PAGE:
February has been a strange mix of racing and waiting. We've been at countless meetings and appointments, visits with housing authorities, dental clinics, schools, learning centers, errands. We have filled out mountains of paperwork. (Have I mentioned MOUNTAINS?????) And then we are told to wait.
"Our" Shahzaman family (as Selden and I have come to know them in our hearts!) are a family of people so amazing and so real and so strong, I don't even know where to begin to describe all I love about them. But I'll give it a whirl. There is so much to say about each of these people I love, so it will take a few days, and I'll talk about them one at a time, ok?
Wazhma is so tender-hearted and so funny. One day she and I were driving to the human service office to inquire about her Refugee Assistance, and we made it toward Bangor, and then she asked me something about documents, which I said she needs to have with her. So we turn around, drive back to the hotel where they're still living (Lord bring them a home soon, please, in Jesus' name, and thank you in advance for this answered prayer). She shows me what she has for papers, while we're in the parking lot, only to find out she had what we needed and was asking about some documents for her upcoming hair apprenticeship. So we sat in the car and laughed, because so often we don't understand each other, and all we can do is just laugh and hug (and then go to Mc Donald's for a caramel frappe - her favorite). So after hugging - and getting a frappe - we began our drive back to human services.
Wazhma said to me while we were driving, "I think one day I go to India, because I think there are very big (meaning "many") hungry children there. And hungry children is no good." I agreed with her. She continued, "Is there very big ("many") Christian people in India?" I told her, "No, very small ("few") but very big other religions there." She told me, "I think we will go and be very big Christians. And we feed hungry children there."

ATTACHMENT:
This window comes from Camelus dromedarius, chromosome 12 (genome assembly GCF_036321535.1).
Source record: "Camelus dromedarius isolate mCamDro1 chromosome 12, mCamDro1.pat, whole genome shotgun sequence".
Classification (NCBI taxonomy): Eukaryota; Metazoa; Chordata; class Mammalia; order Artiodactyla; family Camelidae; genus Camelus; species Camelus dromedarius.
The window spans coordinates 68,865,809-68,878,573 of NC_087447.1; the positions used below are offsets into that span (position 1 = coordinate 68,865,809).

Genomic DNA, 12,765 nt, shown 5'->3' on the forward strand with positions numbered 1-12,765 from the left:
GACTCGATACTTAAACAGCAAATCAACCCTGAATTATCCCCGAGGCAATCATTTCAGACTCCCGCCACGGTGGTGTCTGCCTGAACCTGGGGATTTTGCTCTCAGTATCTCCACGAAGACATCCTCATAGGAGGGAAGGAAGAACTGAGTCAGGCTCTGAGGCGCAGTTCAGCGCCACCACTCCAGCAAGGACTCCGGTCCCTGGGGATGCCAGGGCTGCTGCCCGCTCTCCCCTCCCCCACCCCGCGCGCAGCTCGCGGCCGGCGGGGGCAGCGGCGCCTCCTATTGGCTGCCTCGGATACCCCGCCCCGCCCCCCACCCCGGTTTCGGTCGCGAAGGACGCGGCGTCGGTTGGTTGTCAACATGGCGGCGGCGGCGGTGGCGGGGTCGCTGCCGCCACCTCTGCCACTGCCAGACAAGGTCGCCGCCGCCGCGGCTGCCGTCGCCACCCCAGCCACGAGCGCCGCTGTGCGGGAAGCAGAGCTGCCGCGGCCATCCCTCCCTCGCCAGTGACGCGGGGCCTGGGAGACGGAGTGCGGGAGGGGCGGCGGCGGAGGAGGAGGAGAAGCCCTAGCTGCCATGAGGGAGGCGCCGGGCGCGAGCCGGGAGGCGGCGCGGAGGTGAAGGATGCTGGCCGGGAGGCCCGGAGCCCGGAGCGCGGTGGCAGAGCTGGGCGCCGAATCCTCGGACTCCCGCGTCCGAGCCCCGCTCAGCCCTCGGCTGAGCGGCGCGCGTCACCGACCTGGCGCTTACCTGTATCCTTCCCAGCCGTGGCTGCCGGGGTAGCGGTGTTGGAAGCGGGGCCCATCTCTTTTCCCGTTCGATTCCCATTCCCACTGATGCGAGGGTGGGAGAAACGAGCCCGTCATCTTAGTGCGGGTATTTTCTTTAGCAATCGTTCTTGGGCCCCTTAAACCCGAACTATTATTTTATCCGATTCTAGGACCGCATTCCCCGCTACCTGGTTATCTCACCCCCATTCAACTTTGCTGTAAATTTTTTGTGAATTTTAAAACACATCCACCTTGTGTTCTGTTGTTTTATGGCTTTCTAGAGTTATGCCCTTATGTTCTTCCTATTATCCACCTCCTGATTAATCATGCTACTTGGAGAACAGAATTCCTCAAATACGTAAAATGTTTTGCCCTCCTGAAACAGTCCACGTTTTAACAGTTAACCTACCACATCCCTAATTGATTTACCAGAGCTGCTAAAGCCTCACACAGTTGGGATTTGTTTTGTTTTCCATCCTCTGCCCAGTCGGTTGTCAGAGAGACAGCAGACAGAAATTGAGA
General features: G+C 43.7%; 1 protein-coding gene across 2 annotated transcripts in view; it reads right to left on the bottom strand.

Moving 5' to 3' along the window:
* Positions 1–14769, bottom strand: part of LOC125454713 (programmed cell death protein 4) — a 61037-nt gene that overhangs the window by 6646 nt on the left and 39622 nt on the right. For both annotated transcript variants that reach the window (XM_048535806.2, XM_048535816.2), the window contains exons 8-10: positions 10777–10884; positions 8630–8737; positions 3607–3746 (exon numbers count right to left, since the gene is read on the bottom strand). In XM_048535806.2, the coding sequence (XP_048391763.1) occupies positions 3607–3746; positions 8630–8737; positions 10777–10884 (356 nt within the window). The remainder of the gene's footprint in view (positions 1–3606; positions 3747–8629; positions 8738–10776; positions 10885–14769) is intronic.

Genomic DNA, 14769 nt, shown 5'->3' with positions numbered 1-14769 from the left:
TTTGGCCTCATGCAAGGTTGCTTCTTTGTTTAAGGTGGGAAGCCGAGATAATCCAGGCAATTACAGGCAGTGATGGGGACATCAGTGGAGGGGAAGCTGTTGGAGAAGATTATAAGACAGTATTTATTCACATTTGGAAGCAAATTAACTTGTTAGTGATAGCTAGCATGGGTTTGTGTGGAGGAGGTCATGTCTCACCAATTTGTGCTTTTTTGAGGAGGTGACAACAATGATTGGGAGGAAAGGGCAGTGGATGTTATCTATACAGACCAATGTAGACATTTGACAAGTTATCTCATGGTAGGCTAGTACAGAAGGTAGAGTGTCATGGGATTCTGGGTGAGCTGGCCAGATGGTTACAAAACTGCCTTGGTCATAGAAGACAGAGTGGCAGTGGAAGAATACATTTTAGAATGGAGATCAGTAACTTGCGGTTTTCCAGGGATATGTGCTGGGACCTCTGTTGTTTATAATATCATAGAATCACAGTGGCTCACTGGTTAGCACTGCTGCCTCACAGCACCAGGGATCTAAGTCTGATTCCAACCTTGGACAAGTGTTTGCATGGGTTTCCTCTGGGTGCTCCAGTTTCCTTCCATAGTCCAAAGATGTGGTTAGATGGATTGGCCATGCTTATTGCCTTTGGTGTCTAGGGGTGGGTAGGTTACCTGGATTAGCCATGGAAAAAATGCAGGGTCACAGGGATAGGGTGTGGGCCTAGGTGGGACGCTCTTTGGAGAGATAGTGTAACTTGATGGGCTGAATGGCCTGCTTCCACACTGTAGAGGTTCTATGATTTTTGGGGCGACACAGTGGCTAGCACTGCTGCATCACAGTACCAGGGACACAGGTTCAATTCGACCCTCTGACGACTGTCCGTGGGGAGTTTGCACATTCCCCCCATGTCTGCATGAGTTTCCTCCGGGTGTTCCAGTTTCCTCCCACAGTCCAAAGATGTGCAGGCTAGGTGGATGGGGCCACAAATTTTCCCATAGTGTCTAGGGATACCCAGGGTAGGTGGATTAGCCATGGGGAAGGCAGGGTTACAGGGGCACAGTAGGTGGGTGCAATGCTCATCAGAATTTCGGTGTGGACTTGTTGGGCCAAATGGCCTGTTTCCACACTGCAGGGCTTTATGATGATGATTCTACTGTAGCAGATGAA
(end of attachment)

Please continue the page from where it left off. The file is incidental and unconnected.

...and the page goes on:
I swallowed hard.
A few evenings before this, Wazhma and I were walking through WalMart at about 7:30 with her mom, gathering some groceries for their family. I hadn't wanted to go. I was tired. (And I really don't love WalMart, no offense.) We walked up and down the aisles, and Wazhma and I were talking a little, examining food items and trying to determine what they were equivalent to in Ukraine. Her stomach growled, and she patted it and said, "I hungry!" I asked her if she'd eaten at all, and she said, "No today."
Conviction washed over me, hot and hard to bear. I ate three times that day. And I didn't feel like being at WalMart, and my friend Wazhma had not eaten anything and was hungry. Lord, forgive me....
And my sister-friend Wazhma, who herself (despite my valiant efforts to make sure they have ample food and trips to the store and meals and everything) is sometimes hungry, has a heart that hurts for the hungry bellies of little ones in India. Have I told you how much I love this woman?